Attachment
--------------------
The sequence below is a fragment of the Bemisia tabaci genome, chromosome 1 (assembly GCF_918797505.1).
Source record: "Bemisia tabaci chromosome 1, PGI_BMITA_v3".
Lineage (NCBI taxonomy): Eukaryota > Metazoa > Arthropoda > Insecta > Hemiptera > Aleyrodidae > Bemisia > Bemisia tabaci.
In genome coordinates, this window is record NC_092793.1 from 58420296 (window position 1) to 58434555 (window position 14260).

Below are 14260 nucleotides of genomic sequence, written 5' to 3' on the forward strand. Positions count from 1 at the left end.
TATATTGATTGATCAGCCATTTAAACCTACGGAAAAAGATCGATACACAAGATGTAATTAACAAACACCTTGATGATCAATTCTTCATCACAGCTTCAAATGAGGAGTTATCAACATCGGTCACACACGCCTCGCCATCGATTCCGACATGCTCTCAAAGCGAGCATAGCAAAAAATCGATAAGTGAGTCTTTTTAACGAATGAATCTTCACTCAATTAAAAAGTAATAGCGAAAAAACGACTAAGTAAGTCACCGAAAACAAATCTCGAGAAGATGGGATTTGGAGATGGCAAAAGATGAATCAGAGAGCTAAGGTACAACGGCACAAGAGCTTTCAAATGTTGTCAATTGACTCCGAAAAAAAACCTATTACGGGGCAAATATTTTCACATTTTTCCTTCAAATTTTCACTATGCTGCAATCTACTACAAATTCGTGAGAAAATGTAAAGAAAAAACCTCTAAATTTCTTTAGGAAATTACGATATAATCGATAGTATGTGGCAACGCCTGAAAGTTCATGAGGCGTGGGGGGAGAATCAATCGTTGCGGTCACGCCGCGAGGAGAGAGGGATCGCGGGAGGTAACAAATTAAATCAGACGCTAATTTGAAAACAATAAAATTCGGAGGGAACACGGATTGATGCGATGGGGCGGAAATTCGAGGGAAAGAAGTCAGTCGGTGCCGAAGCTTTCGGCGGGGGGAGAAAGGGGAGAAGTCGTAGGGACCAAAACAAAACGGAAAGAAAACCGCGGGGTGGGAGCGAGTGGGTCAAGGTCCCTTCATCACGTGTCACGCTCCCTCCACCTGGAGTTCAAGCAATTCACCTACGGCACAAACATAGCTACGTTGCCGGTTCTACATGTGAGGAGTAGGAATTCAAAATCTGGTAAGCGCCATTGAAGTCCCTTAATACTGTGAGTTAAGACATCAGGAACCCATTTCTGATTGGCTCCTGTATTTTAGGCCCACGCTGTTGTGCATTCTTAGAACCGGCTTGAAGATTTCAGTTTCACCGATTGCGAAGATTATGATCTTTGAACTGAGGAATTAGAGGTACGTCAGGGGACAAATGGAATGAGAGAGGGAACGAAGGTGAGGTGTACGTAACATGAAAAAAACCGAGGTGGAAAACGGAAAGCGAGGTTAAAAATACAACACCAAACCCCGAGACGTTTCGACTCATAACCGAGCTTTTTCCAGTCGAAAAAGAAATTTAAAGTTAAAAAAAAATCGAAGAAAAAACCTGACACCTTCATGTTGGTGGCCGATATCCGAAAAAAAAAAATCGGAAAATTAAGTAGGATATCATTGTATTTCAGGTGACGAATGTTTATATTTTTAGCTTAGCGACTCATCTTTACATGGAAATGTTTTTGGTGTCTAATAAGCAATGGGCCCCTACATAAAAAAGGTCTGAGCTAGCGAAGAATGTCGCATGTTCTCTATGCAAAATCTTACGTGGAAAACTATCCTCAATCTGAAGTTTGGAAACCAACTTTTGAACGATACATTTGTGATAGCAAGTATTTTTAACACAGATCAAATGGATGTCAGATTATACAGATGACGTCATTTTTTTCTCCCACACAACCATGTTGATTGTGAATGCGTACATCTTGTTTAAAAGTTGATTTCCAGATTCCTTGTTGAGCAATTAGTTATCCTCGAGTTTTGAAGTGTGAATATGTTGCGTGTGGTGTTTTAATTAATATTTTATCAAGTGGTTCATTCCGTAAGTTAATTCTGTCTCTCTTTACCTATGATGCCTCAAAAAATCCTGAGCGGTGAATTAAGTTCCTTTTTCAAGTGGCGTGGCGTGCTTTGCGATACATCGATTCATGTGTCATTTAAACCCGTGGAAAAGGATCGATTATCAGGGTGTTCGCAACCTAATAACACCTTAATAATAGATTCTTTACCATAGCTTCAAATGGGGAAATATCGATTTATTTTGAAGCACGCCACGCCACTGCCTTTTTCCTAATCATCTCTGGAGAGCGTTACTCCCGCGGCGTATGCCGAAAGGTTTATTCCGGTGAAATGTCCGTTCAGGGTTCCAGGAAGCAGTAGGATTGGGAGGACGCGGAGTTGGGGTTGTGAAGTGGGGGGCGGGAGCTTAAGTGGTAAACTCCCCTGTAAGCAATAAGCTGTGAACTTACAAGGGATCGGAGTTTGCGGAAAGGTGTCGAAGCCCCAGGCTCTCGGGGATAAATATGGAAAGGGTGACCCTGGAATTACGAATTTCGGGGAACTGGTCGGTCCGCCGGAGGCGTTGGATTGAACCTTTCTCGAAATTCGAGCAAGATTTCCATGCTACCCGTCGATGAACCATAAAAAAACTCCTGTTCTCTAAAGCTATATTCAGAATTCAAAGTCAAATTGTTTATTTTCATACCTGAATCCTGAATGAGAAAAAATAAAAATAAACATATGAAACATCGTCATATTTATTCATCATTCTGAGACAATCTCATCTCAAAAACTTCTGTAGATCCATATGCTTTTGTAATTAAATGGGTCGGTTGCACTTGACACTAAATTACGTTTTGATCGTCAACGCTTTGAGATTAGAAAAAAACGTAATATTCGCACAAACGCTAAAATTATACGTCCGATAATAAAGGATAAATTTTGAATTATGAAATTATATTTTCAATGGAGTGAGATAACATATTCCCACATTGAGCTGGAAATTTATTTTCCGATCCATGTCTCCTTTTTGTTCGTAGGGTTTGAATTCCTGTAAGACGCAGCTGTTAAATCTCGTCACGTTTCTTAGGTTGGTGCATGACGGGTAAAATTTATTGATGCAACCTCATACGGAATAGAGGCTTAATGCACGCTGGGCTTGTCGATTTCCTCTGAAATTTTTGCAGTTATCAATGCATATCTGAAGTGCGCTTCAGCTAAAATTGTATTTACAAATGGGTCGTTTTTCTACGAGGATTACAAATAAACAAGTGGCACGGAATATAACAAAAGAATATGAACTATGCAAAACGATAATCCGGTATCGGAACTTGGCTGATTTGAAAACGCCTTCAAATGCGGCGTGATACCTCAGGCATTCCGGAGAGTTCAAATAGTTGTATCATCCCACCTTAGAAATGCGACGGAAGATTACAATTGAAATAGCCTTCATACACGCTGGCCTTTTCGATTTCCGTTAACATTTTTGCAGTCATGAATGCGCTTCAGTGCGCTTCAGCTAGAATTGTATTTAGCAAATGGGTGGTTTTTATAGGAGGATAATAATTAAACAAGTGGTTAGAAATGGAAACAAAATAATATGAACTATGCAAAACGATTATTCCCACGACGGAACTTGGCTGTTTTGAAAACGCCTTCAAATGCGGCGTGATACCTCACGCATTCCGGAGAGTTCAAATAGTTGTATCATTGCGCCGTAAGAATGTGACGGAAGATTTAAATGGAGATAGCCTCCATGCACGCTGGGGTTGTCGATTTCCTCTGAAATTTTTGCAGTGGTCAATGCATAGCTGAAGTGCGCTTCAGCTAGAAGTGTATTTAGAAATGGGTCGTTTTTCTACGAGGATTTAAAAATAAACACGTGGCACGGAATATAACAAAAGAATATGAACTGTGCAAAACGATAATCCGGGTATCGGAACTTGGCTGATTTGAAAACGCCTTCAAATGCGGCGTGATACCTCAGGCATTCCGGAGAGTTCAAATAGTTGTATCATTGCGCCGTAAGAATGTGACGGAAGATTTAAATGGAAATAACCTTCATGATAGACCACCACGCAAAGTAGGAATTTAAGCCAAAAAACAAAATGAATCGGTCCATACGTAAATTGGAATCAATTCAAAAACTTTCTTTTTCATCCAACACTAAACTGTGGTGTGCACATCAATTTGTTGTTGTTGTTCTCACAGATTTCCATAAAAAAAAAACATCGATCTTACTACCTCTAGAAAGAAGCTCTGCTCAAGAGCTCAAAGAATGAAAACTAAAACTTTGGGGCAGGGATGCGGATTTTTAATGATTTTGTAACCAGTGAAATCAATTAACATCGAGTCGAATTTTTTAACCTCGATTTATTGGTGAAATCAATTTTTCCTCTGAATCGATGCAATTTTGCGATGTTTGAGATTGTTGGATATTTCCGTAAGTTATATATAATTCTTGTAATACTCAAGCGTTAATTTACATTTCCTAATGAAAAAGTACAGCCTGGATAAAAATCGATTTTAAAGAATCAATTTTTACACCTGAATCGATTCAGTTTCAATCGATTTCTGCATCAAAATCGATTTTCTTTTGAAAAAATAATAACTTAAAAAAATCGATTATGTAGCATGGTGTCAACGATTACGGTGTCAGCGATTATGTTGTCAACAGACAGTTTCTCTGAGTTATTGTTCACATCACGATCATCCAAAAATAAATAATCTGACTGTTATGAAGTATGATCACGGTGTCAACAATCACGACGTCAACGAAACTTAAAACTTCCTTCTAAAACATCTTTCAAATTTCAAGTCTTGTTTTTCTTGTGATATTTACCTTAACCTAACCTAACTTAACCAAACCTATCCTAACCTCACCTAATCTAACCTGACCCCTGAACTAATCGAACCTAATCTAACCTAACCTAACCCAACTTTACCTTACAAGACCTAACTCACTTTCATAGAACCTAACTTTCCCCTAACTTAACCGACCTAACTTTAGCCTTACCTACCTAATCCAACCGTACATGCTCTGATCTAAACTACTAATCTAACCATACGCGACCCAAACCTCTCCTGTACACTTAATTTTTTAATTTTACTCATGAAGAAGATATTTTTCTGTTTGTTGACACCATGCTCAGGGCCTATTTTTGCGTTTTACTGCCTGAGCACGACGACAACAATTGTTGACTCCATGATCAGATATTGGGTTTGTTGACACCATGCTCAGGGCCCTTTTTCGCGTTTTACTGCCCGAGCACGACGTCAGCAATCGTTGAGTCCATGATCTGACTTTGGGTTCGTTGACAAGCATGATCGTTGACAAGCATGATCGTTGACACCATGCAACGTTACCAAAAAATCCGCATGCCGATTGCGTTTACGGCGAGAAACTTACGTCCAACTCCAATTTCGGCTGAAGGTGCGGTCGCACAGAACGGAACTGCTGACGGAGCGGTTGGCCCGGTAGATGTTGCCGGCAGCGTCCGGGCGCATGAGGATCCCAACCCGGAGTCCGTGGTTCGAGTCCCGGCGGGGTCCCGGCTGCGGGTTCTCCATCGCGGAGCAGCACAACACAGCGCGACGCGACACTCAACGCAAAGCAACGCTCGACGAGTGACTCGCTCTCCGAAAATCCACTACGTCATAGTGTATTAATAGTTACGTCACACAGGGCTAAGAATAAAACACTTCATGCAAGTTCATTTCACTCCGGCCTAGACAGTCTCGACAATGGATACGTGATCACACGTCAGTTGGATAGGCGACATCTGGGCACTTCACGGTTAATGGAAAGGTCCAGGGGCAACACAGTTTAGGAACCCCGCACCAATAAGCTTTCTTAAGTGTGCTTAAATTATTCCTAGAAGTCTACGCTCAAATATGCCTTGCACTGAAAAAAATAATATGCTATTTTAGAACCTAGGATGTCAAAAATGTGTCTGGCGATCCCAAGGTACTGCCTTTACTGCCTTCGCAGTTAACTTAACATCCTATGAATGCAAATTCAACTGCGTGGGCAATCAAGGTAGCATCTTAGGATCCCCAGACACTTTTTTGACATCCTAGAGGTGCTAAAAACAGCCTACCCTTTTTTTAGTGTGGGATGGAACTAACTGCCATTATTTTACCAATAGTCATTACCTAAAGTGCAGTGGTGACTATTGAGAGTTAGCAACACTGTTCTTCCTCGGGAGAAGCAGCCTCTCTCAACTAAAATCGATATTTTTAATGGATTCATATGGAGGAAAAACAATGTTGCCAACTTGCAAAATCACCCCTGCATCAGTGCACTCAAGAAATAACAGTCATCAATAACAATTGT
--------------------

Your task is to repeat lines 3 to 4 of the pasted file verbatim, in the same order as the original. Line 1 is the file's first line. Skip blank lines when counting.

Lineage (NCBI taxonomy): Eukaryota > Metazoa > Arthropoda > Insecta > Hemiptera > Aleyrodidae > Bemisia > Bemisia tabaci.
In genome coordinates, this window is record NC_092793.1 from 58420296 (window position 1) to 58434555 (window position 14260).